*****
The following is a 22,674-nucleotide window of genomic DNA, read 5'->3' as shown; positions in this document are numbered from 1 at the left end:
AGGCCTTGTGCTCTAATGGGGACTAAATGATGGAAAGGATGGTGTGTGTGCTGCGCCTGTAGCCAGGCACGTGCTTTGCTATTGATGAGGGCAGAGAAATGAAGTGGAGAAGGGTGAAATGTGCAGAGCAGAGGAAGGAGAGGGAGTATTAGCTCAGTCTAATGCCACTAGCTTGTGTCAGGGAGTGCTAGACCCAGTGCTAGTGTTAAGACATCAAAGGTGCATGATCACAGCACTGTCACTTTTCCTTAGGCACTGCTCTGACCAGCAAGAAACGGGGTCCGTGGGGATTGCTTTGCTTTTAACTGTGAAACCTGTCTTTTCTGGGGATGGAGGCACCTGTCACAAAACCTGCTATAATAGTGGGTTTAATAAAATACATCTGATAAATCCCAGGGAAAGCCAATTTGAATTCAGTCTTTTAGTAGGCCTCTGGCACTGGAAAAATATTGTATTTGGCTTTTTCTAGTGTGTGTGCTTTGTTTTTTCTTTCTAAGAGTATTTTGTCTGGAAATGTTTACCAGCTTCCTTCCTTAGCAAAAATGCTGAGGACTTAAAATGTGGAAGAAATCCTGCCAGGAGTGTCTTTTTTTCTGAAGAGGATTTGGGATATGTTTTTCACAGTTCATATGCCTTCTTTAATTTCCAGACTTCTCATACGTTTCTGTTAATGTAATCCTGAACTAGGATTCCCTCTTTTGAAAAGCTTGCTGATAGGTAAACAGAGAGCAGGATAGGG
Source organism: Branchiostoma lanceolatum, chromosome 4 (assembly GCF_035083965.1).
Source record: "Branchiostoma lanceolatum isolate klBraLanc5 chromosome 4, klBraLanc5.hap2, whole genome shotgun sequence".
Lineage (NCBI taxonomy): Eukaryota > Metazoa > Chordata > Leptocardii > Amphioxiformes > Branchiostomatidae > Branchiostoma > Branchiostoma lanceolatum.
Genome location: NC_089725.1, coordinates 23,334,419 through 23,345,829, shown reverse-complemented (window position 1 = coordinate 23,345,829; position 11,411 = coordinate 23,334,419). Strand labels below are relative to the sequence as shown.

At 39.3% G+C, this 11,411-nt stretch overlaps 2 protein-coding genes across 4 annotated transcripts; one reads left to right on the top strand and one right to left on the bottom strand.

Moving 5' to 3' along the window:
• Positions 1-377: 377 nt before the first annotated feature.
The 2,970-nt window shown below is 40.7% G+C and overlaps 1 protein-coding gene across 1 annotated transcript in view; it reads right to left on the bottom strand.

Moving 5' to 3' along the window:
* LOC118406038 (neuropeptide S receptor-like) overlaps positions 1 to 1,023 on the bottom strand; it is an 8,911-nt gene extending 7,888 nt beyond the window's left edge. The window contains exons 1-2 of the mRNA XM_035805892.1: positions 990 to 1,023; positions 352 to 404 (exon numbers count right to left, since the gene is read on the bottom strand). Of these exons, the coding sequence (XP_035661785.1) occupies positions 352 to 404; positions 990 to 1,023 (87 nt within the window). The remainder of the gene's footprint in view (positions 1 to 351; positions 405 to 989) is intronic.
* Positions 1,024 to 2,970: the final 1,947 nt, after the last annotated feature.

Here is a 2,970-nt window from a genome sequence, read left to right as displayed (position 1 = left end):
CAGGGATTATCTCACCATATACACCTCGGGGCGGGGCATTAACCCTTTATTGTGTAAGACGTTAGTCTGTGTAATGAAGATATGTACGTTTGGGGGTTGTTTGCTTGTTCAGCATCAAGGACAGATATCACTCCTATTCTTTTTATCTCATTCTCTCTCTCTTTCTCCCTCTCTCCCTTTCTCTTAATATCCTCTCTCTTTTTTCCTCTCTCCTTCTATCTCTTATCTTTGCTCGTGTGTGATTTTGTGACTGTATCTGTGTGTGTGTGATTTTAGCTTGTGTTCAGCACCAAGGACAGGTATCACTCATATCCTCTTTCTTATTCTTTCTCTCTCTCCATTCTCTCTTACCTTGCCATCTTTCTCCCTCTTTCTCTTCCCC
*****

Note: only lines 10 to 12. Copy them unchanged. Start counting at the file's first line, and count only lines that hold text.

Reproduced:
The 2,970-nt window shown below is 40.7% G+C and overlaps 1 protein-coding gene across 1 annotated transcript in view; it reads right to left on the bottom strand.

Moving 5' to 3' along the window:
* LOC118406038 (neuropeptide S receptor-like) overlaps positions 1 to 1,023 on the bottom strand; it is an 8,911-nt gene extending 7,888 nt beyond the window's left edge. The window contains exons 1-2 of the mRNA XM_035805892.1: positions 990 to 1,023; positions 352 to 404 (exon numbers count right to left, since the gene is read on the bottom strand). Of these exons, the coding sequence (XP_035661785.1) occupies positions 352 to 404; positions 990 to 1,023 (87 nt within the window). The remainder of the gene's footprint in view (positions 1 to 351; positions 405 to 989) is intronic.